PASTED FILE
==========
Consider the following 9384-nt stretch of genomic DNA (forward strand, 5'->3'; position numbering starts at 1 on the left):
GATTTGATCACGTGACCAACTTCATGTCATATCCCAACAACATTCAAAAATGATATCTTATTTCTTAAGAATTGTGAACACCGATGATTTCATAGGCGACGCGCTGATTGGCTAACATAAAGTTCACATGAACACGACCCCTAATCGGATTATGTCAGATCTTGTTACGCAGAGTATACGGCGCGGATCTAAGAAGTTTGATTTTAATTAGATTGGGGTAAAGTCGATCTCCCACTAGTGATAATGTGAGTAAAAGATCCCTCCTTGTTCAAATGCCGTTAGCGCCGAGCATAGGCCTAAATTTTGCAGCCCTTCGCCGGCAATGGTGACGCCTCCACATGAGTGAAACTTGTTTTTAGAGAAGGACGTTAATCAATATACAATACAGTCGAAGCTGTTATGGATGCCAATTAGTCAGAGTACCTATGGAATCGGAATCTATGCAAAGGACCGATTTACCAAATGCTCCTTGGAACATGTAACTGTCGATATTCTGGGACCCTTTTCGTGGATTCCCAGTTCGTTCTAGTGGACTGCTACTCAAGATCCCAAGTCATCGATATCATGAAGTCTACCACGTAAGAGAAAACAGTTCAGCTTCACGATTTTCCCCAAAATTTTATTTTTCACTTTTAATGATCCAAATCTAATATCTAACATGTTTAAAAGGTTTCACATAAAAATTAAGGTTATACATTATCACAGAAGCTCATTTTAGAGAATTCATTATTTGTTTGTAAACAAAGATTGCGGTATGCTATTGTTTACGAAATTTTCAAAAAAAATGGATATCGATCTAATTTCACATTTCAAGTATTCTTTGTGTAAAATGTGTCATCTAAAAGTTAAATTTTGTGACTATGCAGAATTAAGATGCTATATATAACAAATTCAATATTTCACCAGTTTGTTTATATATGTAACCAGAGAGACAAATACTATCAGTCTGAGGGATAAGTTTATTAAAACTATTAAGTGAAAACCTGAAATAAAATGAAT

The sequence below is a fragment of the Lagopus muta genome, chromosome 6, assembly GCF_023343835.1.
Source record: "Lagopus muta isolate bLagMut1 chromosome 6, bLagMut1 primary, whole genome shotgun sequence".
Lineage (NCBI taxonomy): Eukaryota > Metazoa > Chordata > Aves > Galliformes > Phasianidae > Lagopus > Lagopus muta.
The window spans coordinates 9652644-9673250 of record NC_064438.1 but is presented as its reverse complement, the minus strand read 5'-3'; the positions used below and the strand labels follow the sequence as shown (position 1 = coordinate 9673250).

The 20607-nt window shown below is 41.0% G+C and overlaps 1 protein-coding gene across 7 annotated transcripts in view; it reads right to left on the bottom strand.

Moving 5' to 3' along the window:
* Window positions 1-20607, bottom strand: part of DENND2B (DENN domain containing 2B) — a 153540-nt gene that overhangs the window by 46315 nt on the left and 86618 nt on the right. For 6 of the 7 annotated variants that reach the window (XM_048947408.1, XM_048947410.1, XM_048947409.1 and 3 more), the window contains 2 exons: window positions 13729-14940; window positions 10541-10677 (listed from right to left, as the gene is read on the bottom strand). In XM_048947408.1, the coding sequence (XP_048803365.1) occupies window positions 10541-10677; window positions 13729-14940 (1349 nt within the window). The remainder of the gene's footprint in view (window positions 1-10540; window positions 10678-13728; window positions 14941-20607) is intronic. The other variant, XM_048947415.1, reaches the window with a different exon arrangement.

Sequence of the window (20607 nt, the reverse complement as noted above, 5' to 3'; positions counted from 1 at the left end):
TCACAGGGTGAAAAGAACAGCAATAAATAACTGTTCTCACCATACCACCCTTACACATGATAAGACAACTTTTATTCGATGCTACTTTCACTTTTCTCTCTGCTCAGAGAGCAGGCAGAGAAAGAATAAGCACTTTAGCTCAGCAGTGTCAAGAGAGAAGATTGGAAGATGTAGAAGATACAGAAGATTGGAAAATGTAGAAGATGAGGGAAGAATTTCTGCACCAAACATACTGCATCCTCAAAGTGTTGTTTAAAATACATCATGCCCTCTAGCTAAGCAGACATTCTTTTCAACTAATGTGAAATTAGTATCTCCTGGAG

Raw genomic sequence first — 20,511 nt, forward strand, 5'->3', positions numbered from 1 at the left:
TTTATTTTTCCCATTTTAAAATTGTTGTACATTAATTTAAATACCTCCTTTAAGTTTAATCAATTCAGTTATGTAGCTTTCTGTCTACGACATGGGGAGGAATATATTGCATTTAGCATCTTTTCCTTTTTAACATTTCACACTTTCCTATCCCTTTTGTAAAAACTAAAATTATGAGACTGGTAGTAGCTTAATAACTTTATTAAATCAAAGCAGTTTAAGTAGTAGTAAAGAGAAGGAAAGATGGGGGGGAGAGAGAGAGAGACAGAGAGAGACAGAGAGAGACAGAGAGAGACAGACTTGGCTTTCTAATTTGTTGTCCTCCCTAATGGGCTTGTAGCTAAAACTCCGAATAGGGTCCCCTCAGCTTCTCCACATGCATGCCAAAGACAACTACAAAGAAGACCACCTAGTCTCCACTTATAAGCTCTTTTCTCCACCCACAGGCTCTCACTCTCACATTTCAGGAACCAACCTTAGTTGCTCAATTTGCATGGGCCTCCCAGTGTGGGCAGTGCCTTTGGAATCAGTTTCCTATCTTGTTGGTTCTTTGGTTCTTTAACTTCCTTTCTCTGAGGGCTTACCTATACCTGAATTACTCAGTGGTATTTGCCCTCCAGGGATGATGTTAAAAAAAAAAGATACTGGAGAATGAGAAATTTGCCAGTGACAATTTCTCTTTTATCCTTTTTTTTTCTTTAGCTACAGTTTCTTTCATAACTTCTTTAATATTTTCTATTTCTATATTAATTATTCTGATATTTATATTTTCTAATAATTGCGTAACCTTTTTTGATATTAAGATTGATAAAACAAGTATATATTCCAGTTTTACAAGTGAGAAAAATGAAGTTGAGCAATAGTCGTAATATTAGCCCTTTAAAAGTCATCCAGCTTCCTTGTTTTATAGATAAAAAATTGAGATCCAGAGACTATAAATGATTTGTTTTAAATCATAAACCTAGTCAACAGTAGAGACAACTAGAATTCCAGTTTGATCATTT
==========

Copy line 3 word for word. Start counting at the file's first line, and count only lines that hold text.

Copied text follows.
The sequence below is a fragment of the Lagopus muta genome, chromosome 6, assembly GCF_023343835.1.